Kingsport’s Past Makes a Difference for the Future

 In All Church of God, CHOG, Southeast

By Adrian Powell

Kingsport is city of the “Tri-Cities” area of Tennessee, in the Fort Bristol Metro area close to the Virginia state line in the northeast corner. Kingsport Community Church is a Church of God congregation that just celebrated a hundred years of ministry last year. Pastor Stephen Collins is a bright, gregarious man with a plan to see God’s blessing poured out on a church and community with a blessed past, but a brighter future.

Stephen wouldn’t describe himself as any kind of expert in revitalization, but notes that their story is sort of a common one in the Church of God. “I was raised in churches just like this one; struggling, stuck, and existing without a sense of direction,” he explains. “We had glory days in the 1960s and 1970s, a good-sized church at that time of about 500 in attendance on Sunday morning, and [we were] the “it” church in the community.”

After the 1970s, the church plateaued and then began a long, steady decline. In 2017 it hit a low point in attendance of 89 on an average Sunday. Leadership noticed how demoralized the church was; there didn’t seem to be much hope or positivity.

Stephen Collins

“Everything that was going on seemed rather rudderless, directionless, and sort of floating through doing what we’d always done because we didn’t know what else to do,” Stephen says. “When I interviewed with the church, they were very honest. The median age in 2017 had hit 72, so they saw what was coming, because another few years and this church won’t be here because it will die with us. That’s common today. The one thing that was uncommon is that we had two great pastors, Ron Lowe and Mark Stayton. They were long-term pastors. Ron retired after 34 years as senior pastor and Mark retired after 40 years as the worship leader here.”

“So you have 34 and 40 years of sustained leadership,” Stephen continues. “The real uncommon thing was that in the last year they were here they lead the church in a visioning process. They didn’t just say whoever the new guy is, he will have to figure it out. Instead, they led the congregation in a process of really taking a look at the hard truth of where the church was. And they laid that groundwork so when I came in during November 2018, I didn’t have to convince the church they needed a new vision—that work had already been done by Mark and Ron. The harvest we now reap is because of the seeds they had already planted; the foundation had already been laid by them.”

“It was a true gift to the incoming pastor, and they both still live in the area,” Stephen further explains. “Mark is still on staff as a volunteer pastor, as our minister for pastoral care. Ron still lives in Kingsport and comes in from time to time. Ron and I have done funerals and other ministry together, so it has been unique and fruitful.”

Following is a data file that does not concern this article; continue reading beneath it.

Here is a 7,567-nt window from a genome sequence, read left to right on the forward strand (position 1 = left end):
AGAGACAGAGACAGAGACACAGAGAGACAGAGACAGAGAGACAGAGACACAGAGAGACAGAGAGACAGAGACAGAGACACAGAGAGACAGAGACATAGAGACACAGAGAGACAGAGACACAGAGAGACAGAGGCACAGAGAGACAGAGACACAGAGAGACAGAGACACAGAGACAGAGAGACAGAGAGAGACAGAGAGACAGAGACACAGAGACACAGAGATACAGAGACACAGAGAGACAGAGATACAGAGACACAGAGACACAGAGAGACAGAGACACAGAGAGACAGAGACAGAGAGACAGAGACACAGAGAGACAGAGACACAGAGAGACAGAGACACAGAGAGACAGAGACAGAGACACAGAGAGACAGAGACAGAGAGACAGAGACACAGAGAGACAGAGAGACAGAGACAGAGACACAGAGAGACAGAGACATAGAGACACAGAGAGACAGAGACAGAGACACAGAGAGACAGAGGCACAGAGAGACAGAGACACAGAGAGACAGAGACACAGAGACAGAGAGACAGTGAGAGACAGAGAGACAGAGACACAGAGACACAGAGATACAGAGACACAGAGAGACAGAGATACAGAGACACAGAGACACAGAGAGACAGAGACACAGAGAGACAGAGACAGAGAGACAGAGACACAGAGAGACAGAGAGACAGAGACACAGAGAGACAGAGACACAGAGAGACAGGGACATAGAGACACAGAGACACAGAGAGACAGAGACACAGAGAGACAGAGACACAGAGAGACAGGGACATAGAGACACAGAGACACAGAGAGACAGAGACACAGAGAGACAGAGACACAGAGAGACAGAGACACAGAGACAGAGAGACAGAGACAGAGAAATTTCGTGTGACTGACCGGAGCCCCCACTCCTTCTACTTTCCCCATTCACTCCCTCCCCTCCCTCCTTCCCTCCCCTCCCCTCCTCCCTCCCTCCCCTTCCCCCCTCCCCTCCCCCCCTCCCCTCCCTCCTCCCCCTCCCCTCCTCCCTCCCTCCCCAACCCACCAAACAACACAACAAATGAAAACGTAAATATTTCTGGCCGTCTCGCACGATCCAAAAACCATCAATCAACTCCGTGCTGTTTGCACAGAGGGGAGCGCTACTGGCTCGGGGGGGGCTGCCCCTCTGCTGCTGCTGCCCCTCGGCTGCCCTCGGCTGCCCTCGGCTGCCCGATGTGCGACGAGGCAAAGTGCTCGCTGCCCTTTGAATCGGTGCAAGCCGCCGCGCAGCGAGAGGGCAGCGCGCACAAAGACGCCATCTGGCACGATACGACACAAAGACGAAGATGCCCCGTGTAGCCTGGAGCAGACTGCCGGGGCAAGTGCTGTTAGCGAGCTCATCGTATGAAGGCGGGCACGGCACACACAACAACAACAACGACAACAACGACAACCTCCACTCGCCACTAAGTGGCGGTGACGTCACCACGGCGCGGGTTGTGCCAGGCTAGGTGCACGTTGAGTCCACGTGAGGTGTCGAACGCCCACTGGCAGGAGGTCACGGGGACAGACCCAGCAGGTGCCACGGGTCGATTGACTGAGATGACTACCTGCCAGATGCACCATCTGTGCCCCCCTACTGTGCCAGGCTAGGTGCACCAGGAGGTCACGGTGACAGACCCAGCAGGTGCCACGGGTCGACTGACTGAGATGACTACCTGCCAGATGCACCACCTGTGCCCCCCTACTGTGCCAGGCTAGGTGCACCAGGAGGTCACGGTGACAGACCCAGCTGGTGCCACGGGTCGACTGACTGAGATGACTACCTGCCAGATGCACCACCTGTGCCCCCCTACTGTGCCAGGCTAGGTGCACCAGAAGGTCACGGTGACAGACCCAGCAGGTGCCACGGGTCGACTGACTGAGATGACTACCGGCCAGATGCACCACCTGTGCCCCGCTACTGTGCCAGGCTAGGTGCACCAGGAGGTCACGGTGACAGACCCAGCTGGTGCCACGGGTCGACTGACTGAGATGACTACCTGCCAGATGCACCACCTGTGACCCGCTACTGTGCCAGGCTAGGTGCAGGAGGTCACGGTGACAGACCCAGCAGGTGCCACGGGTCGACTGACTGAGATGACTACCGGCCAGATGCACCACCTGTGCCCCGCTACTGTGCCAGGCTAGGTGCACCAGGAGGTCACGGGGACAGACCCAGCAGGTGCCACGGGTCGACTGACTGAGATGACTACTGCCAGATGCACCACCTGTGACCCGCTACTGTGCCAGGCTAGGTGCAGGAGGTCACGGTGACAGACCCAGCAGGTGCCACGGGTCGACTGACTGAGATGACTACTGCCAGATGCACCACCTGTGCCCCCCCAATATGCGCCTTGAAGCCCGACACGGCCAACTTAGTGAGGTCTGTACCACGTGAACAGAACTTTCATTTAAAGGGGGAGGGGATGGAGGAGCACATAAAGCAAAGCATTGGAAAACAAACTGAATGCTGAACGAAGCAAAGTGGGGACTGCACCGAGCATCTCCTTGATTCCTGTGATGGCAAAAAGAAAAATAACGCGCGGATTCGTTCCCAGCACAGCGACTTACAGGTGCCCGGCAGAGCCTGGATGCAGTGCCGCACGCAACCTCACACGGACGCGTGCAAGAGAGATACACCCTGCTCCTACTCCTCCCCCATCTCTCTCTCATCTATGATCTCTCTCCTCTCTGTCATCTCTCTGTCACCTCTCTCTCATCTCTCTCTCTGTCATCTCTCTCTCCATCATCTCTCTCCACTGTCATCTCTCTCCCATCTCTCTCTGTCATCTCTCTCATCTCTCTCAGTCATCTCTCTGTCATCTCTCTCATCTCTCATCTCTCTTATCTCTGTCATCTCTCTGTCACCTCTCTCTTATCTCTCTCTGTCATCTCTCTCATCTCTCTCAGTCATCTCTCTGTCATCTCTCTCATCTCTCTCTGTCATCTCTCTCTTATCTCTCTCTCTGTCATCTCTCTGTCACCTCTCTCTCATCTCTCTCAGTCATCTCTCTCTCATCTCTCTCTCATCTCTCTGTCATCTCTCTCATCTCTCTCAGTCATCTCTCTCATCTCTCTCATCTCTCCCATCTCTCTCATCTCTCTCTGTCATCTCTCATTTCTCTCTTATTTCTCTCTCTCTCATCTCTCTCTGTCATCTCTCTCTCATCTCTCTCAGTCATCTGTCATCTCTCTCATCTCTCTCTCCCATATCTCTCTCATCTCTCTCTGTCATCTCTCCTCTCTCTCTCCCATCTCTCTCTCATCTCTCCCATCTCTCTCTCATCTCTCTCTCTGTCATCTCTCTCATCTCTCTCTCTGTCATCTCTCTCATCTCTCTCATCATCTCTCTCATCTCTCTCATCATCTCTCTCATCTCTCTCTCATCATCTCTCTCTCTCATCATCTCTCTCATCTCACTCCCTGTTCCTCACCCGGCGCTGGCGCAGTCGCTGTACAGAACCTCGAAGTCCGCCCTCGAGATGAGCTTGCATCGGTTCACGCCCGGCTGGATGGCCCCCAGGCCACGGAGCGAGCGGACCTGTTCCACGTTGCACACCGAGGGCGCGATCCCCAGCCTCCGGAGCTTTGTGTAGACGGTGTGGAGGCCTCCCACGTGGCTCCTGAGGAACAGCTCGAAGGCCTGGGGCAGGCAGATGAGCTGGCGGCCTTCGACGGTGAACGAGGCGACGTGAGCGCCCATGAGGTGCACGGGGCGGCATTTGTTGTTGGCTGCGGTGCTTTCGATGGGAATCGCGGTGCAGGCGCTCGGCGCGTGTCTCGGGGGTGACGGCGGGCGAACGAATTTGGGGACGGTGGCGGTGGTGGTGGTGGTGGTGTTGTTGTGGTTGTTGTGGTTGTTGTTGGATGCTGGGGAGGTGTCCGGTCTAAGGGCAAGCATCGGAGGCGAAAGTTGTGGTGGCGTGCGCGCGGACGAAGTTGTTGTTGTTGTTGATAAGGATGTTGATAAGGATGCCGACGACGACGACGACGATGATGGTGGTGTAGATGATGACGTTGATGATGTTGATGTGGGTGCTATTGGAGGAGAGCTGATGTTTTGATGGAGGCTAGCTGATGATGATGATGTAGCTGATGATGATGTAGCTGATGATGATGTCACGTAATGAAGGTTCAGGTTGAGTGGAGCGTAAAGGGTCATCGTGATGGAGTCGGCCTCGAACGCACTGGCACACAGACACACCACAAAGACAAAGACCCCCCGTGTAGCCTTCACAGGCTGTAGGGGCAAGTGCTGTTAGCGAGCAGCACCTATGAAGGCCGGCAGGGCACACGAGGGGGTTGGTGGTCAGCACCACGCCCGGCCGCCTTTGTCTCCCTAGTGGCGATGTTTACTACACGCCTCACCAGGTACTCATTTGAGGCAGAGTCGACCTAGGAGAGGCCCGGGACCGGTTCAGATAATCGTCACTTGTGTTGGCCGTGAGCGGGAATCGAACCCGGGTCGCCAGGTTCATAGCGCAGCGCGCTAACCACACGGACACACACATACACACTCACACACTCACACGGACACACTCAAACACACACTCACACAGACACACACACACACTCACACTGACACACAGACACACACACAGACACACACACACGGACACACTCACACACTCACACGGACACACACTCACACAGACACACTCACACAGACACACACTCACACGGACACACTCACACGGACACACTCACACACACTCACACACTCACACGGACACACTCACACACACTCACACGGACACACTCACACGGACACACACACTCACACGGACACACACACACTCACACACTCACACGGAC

Implementing change is completely different from merely talking about it. “Everybody likes the idea of change, and I am a pastor’s kid, so I know how this works. I was raised in churches just like this and know that everybody wants to tell the incoming pastor when he’s innovating that, ‘Oh, yeah, we’re ready to change,’ until the pastor begins to make the changes to begin the move towards that, and then they get upset.”

The church has had challenges and God has continued to open doors and they have been blessed. “I showed honor to the past while still looking to the future,” Stephen says. “When Mark retired it opened a door to the choir to move to a praise team. We changed the style of music and added guitar and drums and hired a new worship pastor with full on worship music.”

Worship at Kingsport Community Church.

During the onslaught of COVID, after we decided to come back after three months, Pastor Stephen told the seniors not to come until they knew how it would all shake out. “And the first month we had about 20 people in the room, and it was an eye-opening moment to let us know that if we didn’t go full on towards change that was what the future would look like in 10 years because all those seniors are still the majority of the congregation.”

Since COVID they have added 30 people to the church who had no connection to the church previously. God has just continued to send new families, new people and they are people who love what the church is doing now.

They don’t have a tie to the past and they have no expectations, so they love what is happening. “We didn’t advertise or do a big Facebook ad,” Stephen explains. “we just continued to do what God told us to do and he prepared us to receive them. And I told our congregation, changing the music won’t make the church grow; moving our worship space won’t make the church grow; having small groups won’t make the church grow, but it will prepare the soil for the rain that he’s going to send. And it has!”

Adrian Powell is an associate editor with Church of God Ministries and serves as senior pastor of Faith Community Church of God in Grove City, Ohio. He has been published in numerous periodicals, newspapers, and blogs, and has authored two books—The Jubilee Harvest and Resident Aliens: A Living Faith in a Hostile World, available at

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